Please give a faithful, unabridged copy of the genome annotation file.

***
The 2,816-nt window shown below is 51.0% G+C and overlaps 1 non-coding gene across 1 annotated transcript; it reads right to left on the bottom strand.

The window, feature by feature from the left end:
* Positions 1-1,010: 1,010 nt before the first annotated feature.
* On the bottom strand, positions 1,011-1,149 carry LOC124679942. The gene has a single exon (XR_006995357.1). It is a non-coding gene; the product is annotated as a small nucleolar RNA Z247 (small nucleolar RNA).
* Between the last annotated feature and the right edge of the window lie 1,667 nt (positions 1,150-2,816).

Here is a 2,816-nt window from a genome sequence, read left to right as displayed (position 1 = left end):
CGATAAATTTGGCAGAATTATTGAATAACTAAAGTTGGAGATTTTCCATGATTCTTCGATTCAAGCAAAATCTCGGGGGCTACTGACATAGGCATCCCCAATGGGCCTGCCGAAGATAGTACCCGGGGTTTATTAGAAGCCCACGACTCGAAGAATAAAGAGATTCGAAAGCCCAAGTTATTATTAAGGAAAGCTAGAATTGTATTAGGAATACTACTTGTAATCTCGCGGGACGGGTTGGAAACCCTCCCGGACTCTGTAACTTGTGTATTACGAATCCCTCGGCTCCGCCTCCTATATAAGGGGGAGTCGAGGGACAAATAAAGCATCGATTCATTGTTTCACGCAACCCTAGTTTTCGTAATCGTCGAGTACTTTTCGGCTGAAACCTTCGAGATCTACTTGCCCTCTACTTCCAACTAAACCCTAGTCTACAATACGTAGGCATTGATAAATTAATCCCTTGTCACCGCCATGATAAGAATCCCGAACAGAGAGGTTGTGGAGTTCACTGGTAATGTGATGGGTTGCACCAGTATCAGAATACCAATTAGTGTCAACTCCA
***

The 2,816-nt window shown below is 51.0% G+C and overlaps 1 non-coding gene across 1 annotated transcript; it reads right to left on the bottom strand.

The window, feature by feature from the left end:
* Positions 1-1,010: 1,010 nt before the first annotated feature.
* On the bottom strand, positions 1,011-1,149 carry LOC124679942. The gene has a single exon (XR_006995357.1). It is a non-coding gene; the product is annotated as a small nucleolar RNA Z247 (small nucleolar RNA).
* Between the last annotated feature and the right edge of the window lie 1,667 nt (positions 1,150-2,816).

Here is a 2,816-nt window from a genome sequence, read left to right as displayed (position 1 = left end):
CGATAAATTTGGCAGAATTATTGAATAACTAAAGTTGGAGATTTTCCATGATTCTTCGATTCAAGCAAAATCTCGGGGGCTACTGACATAGGCATCCCCAATGGGCCTGCCGAAGATAGTACCCGGGGTTTATTAGAAGCCCACGACTCGAAGAATAAAGAGATTCGAAAGCCCAAGTTATTATTAAGGAAAGCTAGAATTGTATTAGGAATACTACTTGTAATCTCGCGGGACGGGTTGGAAACCCTCCCGGACTCTGTAACTTGTGTATTACGAATCCCTCGGCTCCGCCTCCTATATAAGGGGGAGTCGAGGGACAAATAAAGCATCGATTCATTGTTTCACGCAACCCTAGTTTTCGTAATCGTCGAGTACTTTTCGGCTGAAACCTTCGAGATCTACTTGCCCTCTACTTCCAACTAAACCCTAGTCTACAATACGTAGGCATTGATAAATTAATCCCTTGTCACCGCCATGATAAGAATCCCGAACAGAGAGGTTGTGGAGTTCACTGGTAATGTGATGGGTTGCACCAGTATCAGAATACCAATTAGTGTCAACTCCA